11 Works

Exploration of marine lichenized fungi as bioindicators of coastal ocean pollution in the Boston Harbor Islands National Recreation Area

Liam Nokes, Danny Haelewaters & Donald Pfister
This preliminary exploration of marine lichenized fungi (lichens) as bioindicators of water pollution examined the distribution of intertidal lichen communities in the Boston Harbor Islands National Recreation Area with respect to recorded pollution throughout the harbor. We found significant negative associations between pollution measurements and the health of the lichen community based on cover and species richness. We also observed significant differences in species composition between areas of higher pollution and areas of lower pollution,...

Ectomycorrhizal fungal community assembly on seedlings of a Neotropical monodominant tree

Carolyn Delevich, Rachel Koch, M. Catherine Aime & Terry Henkel
Ectomycorrhizal tree species may benefit from positive plant-soil feedbacks, where soil environments near adult trees enhance conspecific seedling growth and survival. In tropical monodominant forests seedling survival is particularly important, as seedling banks help maintain stand-level dominance over generations. Positive plant-soil feedbacks may be mediated by diverse ectomycorrhizal fungal communities, which improve nutrient acquisition of heavily shaded seedlings. Despite the potential importance of these fungi, little is known about ectomycorrhizal fungal community development on seedlings...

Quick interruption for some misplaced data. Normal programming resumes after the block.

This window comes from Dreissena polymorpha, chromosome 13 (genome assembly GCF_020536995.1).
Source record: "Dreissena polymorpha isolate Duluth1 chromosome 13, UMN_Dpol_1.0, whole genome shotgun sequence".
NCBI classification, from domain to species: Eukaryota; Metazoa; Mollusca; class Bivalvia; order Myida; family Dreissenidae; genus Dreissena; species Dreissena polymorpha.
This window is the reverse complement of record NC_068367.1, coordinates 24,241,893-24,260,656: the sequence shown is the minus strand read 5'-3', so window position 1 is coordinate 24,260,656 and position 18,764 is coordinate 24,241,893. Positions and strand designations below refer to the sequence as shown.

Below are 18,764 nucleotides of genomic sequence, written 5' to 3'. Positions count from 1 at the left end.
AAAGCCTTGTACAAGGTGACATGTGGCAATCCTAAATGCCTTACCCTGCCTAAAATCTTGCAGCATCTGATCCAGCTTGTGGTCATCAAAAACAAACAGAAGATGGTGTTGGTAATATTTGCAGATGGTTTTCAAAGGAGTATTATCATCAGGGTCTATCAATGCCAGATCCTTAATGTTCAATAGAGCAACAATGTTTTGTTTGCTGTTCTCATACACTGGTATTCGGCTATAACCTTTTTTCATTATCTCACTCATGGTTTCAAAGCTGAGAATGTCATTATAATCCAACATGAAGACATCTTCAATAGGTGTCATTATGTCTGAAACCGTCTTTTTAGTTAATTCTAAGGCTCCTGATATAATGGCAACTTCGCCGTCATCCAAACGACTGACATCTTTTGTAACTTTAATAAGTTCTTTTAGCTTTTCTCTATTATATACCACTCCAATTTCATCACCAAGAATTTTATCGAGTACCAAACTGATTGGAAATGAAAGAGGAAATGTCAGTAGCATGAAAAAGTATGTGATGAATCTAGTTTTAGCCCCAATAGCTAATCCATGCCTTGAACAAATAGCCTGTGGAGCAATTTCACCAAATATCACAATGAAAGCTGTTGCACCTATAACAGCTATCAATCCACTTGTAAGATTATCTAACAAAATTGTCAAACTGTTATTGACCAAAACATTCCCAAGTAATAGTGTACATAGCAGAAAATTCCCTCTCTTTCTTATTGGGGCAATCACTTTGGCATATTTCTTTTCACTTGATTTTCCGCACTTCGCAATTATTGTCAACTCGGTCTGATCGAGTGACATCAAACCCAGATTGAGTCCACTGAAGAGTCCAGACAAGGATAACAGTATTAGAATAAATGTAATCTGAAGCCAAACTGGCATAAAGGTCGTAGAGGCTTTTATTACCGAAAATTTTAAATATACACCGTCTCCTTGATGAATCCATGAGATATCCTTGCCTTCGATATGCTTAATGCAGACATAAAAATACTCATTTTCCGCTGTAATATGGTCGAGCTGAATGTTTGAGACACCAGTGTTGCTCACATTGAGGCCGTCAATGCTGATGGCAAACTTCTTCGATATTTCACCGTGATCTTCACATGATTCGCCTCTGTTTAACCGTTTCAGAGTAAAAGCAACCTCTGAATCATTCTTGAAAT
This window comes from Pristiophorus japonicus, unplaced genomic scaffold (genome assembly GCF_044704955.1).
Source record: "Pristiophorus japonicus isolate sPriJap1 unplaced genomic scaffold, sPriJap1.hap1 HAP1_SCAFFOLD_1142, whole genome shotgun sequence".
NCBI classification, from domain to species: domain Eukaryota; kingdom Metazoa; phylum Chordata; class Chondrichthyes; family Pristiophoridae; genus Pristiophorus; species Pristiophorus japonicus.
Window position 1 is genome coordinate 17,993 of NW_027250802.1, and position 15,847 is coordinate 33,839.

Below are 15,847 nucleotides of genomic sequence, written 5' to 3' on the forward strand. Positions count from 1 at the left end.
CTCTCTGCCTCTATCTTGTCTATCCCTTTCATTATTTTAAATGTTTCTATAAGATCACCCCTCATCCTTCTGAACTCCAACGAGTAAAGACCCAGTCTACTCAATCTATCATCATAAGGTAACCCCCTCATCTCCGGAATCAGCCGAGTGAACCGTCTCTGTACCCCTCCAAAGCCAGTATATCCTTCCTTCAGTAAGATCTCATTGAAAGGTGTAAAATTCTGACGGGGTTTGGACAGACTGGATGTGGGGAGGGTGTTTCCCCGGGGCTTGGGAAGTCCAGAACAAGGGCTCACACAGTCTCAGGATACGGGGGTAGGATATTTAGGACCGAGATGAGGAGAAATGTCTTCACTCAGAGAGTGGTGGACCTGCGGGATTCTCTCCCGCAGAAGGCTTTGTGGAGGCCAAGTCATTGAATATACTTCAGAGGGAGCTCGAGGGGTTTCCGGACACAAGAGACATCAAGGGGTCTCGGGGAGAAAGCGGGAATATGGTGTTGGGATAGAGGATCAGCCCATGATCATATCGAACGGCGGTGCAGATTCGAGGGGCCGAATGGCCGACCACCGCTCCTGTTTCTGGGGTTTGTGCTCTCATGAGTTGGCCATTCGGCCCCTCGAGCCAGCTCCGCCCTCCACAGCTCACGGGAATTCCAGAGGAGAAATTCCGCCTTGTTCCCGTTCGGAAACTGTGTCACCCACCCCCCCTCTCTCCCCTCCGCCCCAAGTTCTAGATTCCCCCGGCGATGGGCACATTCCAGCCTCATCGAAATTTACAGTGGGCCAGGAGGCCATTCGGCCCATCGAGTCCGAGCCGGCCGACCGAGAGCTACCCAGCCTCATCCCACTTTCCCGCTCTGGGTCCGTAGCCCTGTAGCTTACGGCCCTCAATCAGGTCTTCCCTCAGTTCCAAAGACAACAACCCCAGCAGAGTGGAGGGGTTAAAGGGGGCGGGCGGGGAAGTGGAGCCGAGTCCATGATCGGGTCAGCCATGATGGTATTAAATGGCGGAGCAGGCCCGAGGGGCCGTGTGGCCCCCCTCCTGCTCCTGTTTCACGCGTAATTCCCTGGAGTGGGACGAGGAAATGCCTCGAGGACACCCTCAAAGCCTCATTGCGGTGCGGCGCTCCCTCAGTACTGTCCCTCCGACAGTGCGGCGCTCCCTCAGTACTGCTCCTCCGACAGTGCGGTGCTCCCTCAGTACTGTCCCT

COMSOL models of fluid flow in the sarcomere

Sage Malingen, Kaitlyn Hood, Eric Lauga, Anette Hosoi & Thomas Daniel
A highly organized and densely packed lattice of molecular machinery within the sarcomeres of muscle cells powers contraction. Although many of the proteins that drive contraction have been studied extensively, the mechanical impact of fluid shearing within the lattice of molecular machinery has received minimal attention. It was recently proposed that fluid flow augments substrate transport in the sarcomere, however, this analysis used analytical models of fluid flow in the molecular machinery that could not...

Valuing Cooperation and Constructive Controversy: A Tribute to David W. Johnson

Dean Tjosvold, Daniel Druckman, Roger Johnson, Karl Smith & Cary Roseth